In Europe, Allied light tanks had to be given cavalry and infantry fire support roles since their main cannon armament could not compete with heavier enemy AFVs. However, the Stuart was still effective in combat in the Pacific Theater, as Japanese tanks were both relatively rare and were generally much weaker than even Allied light tanks. Japanese infantrymen were poorly equipped with anti-tank weapons and tended to attack tanks using close-assault tactics. In this environment, the Stuart was only moderately more vulnerable than medium tanks. In addition, the poor terrain and roads common to the theatre were unsuitable for the much heavier M4 medium tanks, and so initially, only light armor could be deployed. Heavier M4s were eventually brought to overcome heavily entrenched positions, though the Stuart continued to serve in a combat capacity until the end of the war.

Though the Stuart was to be completely replaced by the newer M24 Chaffee, the number of M3s/M5s produced was so great (over 25,000 including the 75 mm HMC M8) that the tank remained in service until the end of the war and well after. In addition to the United States, United Kingdom and Soviet Union, who were the primary users, it was also used by France, China (M3A3s and, immediately post-war, M5A1s) and Tito’s partisans in Yugoslavia (M3A3s and few M3A1).

After the war, some countries chose to equip their armies with cheap and reliable Stuarts. The Republic of China Army, having suffered great attrition as a result of the ensuing civil war, rebuilt their armored forces by acquiring surplus vehicles left behind in the area by the US forces, including 22 M5A1s to equip two tank companies. They would have their finest hours during the Battle of Kuningtou, for which the tank came to be known as the “Bear of Kinmen”. The M5 played a significant role in the First Kashmir War (1947) between India and Pakistan, including the battle of Zoji-la pass fought at an altitude of nearly 12,000 ft. The vehicle remained in service in several South American countries at least until 1996.During the 60s and 70s, the Portuguese Army also used some in the war in Angola, where its all terrain capability (compared to wheeled vehicles) was greatly appreciated. An unspecified number of M5A1 Light Tanks served with the 1927th Cavalry Battalion stationed at Nambuangongo, being employed mostly for convoy escort duties and limited counterinsurgency operations. Period photographs show some modifications in the basic design, namely the omission of the bow machine gun, re-installed on a pintle mount in the roof of the turret and a small searchlight fitted in front of the commander’s copula .

In the media

A heavily modified M5A1 Stuart was featured in the movie Tank Girl as the eponymous heroine’s tank.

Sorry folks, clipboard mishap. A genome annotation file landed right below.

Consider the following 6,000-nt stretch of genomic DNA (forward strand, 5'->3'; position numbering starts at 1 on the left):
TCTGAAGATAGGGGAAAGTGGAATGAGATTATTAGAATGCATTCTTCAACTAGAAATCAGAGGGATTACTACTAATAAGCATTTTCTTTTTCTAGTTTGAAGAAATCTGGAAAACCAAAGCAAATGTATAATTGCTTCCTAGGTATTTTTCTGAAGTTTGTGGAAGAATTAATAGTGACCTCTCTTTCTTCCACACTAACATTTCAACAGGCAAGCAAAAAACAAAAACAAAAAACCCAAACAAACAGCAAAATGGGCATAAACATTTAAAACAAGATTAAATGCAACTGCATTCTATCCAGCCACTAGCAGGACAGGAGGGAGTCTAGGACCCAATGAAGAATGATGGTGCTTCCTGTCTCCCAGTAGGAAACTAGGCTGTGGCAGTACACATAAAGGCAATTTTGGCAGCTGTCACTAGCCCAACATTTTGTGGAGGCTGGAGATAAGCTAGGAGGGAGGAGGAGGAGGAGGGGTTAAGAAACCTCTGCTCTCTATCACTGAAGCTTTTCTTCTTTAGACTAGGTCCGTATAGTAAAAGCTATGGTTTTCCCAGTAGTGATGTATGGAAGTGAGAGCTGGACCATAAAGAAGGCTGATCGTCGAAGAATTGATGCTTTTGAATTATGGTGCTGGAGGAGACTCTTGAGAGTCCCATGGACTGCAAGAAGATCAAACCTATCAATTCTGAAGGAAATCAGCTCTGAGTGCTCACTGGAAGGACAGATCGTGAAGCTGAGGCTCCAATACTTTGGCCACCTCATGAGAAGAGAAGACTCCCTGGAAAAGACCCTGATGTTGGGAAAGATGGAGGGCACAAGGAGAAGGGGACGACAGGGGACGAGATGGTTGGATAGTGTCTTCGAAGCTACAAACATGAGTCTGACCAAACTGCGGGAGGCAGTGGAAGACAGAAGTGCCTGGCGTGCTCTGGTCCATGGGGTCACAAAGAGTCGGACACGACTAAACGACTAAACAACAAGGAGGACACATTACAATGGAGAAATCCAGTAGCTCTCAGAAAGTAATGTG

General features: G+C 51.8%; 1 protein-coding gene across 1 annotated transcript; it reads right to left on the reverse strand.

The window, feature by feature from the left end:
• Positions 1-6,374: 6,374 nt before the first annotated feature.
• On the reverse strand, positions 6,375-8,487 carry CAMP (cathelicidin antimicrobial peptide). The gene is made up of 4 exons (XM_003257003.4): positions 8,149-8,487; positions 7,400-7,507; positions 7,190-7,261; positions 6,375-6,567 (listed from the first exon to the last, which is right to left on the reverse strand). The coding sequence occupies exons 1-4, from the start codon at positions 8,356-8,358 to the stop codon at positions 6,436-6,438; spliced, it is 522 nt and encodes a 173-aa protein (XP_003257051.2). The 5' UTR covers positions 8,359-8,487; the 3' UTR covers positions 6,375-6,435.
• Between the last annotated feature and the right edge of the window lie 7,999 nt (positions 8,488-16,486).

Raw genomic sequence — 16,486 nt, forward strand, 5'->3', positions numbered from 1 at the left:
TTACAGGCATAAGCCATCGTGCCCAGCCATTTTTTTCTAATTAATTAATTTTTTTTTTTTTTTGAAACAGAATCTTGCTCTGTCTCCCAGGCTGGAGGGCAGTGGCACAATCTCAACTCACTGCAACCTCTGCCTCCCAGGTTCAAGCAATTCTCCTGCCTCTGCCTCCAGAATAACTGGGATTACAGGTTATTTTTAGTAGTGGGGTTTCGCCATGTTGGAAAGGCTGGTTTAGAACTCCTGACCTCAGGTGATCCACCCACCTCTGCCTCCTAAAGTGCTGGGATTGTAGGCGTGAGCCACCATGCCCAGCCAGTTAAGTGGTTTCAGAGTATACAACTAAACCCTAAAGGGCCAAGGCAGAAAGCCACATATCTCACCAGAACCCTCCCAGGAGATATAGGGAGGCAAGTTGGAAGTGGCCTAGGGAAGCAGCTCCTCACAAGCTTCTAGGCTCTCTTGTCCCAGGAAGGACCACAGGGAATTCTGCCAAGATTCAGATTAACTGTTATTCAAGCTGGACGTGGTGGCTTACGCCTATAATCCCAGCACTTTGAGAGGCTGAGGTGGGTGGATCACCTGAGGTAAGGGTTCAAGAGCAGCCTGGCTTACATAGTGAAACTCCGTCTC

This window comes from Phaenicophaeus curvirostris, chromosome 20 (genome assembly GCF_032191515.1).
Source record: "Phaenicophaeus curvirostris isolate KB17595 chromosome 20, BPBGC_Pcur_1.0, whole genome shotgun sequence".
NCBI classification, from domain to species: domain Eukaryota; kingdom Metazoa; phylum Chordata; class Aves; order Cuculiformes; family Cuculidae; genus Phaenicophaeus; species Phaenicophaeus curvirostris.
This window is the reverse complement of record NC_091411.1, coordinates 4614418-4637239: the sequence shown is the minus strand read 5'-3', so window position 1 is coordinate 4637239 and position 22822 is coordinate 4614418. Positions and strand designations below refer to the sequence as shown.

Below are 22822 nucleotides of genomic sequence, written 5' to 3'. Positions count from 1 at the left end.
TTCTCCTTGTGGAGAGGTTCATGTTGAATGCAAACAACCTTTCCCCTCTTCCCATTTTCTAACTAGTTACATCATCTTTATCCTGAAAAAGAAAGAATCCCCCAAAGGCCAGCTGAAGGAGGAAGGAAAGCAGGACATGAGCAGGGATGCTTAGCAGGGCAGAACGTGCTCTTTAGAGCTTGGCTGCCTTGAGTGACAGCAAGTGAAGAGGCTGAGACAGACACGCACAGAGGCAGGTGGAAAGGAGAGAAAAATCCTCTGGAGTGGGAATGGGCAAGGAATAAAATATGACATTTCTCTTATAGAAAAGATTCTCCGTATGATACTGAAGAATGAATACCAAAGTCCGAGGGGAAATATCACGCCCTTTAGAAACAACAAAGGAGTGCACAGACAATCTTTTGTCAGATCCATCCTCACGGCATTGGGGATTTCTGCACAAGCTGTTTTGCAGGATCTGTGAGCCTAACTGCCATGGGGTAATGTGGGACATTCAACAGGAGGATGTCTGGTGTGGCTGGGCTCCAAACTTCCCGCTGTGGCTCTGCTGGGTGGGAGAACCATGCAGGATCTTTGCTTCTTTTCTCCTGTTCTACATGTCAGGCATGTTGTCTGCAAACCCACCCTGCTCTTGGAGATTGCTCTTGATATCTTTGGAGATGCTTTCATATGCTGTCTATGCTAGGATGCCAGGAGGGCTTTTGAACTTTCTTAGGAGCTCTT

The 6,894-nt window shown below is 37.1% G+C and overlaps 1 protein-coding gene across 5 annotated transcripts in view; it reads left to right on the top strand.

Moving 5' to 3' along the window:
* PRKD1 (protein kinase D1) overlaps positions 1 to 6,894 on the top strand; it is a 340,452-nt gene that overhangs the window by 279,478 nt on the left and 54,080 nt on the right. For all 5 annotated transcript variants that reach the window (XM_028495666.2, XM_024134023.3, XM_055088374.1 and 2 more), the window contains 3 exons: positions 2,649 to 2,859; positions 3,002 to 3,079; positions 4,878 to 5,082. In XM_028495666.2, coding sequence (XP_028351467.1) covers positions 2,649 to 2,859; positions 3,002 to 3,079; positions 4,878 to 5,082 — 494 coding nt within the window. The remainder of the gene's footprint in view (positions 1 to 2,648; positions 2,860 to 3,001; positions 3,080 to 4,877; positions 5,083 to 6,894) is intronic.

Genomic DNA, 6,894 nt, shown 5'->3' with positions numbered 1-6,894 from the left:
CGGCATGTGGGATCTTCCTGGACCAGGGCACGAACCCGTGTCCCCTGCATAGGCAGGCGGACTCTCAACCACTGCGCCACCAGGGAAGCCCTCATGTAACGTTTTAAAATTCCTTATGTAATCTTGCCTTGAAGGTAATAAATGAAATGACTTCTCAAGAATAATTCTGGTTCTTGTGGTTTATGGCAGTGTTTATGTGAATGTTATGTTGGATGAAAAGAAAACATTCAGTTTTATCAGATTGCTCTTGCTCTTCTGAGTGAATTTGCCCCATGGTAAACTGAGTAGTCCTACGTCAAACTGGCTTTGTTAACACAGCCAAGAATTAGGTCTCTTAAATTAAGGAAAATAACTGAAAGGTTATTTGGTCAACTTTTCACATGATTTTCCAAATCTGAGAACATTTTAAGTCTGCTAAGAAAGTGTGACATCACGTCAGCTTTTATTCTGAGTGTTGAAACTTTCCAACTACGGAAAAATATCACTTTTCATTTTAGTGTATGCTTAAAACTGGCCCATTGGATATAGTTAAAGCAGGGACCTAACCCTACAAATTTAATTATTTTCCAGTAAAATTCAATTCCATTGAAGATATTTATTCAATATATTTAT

Modified Stuarts were used in the movie Attack! as German tanks.

“The Haunted Tank” was a DC Comics feature that appeared in GI Combat starring an M3 Stuart scout tank commanded by Lieutenant Jeb Stuart, a direct descendant and namesake of the Civil War cavalry general J.E.B. Stuart. The tank was haunted by the Confederate officer, who would appear to warn his kinsman of impending danger or offer usually cryptic advice on how to handle a combat action. The original series ran from 1961 to 1987.

Light Tank M3A3 (Stuart V)

Type     Light tank

Place of origin      United States

Produced     1941–1945

Weight      32,400 lb
Length      14.8 ft
Width      8.1 ft
Height      7.5 ft
Crew      4 (Commander, gunner, driver, co-driver)
Armor      13–51 mm
armament 37 mm M6 in M44 mount 174 rounds

armament 3 × .30-06 Browning M1919A4 MG 7,500 rounds

Engine     Continental W-670-9A, 7 Cylinder air-cooled radial 250 hp

Power/weight     17.82 hp/tonne

Suspension     Vertical volute spring

range     74 mi
Speed     36 mph (road) 18 mph (off-road)

Note:  All of the photographs were taken on my visit to the Tank Museum in Danville, Va. in April 2006

The Battle

April 22, 2010

This was my final graduation demo from the School of Communication Arts. It began as a storyboard idea of a one on one tank engagement in World War II between a US Sherman tank and a German Panther tank. Through time constraints and fluid ideas, it evolved into what you see here. The Sherman tank was modeled using Alias Maya 4. The texture mapping was referenced from various tech drawings and pictures. The P-51 aircraft were modeled using my own creative interpretation of what a P-51D would look like. I did use the skinning and mapping to reflect actual aircraft paint schemes. Some of the skills I learned on the fly were the movement of the tank tread and the particle smoke and explosions seen in the reel. These were self taught and within the confines of the time limit due to the instructor not knowing how to give me the proper technique. My other pride and joy was the USMC AH-1W Super Cobra helicopter. This was modeled only using photographs and the skinning was my own design take on it. The software used was Alias Maya, Adobe Photoshop, After Effects, Premiere, and SoundForge.